pF: hub motor epoxying magnets, machining can

To machine the parts of the motor can I first made a lathe jig. This will help fixture individual parts and eventually help  with the machining of the assembled can.

I started with a round plate and a 1″ DIA boss to grip in a lathe collet. I machined a square pattern into both to help ensure torque transfer. This was easy to do on an Eztrak mill.

The two parts are first press fit together.

press fit together

some screws, since the press fit length was so short. This will help keep the parts together.

First thing I did was use it to turn the outside face plate which will have a bearing in it. Waterjet does not leave a finish that is good enough for a bearing seat, so it is nice to be able to use a boring bar to make a clean hole.

bearing seat is bored out, also never hurts to do some polishing

Now for actually putting the magnets in: The steel plates used the hold the magnets were just barely under 1/4″ inch, I measured 0.245″. However, the magnets were right on for 0.500″ wide. So I had to cut some clearance for this extra width in the two rings sandwiched next to the steel rings. Again, having the lathe fixture was awesome.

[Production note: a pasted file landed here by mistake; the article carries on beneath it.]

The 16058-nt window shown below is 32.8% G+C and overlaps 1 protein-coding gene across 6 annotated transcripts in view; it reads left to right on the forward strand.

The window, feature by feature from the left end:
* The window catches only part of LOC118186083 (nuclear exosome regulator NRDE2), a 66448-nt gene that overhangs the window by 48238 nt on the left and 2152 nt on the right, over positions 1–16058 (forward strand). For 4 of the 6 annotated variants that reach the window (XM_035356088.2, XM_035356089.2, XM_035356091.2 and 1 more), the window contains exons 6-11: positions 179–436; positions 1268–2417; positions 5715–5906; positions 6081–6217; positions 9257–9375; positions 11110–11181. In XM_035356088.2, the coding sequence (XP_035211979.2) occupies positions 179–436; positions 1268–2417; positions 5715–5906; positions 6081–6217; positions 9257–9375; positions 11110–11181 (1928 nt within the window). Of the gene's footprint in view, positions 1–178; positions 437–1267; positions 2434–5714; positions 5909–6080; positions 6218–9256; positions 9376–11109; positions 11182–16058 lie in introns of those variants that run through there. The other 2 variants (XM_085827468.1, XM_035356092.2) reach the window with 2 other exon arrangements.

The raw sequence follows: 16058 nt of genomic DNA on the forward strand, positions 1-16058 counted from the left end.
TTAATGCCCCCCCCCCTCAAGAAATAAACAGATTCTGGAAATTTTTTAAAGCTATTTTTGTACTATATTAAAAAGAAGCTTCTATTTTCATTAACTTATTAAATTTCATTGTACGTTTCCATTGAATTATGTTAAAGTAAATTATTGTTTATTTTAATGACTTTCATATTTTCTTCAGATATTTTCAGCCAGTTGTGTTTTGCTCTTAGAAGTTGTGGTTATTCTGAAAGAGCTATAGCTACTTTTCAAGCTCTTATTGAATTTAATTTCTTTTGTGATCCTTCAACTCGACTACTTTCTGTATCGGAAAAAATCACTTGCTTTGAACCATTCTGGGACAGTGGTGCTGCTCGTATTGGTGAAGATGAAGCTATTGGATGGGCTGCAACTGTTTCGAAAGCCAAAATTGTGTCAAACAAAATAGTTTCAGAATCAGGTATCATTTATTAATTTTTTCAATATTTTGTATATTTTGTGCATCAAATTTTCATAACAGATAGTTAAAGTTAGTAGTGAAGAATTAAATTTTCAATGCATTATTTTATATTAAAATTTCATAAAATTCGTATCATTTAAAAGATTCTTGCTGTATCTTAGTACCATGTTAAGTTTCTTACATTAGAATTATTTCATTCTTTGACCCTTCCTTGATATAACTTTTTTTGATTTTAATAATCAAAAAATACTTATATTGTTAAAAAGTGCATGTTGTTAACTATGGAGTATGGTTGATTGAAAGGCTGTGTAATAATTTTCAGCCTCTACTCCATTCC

cutting a clearance step for the magnets

completed rings with 0.010" depth steps

Before gluing in the magnets, I assembled these two newly machined rings with the steel ones. The steel I used was cold-rolled so after I waterjet the rings, they warped slightly. So it was important to clamp everything together to flatten things out, before the magnets were glued in. I also tried to align the warped rings so that there would be even spring tension around the whole thing. I didn’t want to steel pieces to warp the aluminum ones, too. Seems to be okay.

magnets epoxied in. I mixed way too much epoxy...

I used an epoxy with a slow hardener. I put in way too much slow hardener, so its going to take like 20 hrs to cure, but be sure to give yourself some work time. I also added some phenolic micro balloons to the epoxy mix, which is an epoxy filler. I don’t really think this step was necessary. Apparently phenolic micro balloons are used mainly for better sanding characteristics, and aesthetics (cite). But I do think it can help make the epoxy more viscous without shortening your work time. This is definitely helpful.

I spread epoxy into each of the indentations for magnets, and then just let the magnet snap itself into its proper spot. BEWARE OF POLARITY. Lots of epoxy squeezes out, and you can just wipe it off with a paper towel. The magnets are really smooth, so if you accidentally get a thin layer on them, you can still wipe it off even after the epoxy is pretty well set.

close up of epoxied magnets

One thought on “pF: hub motor epoxying magnets, machining can

  1. Pingback: pF: cleaning up the motor can « Amy Qian

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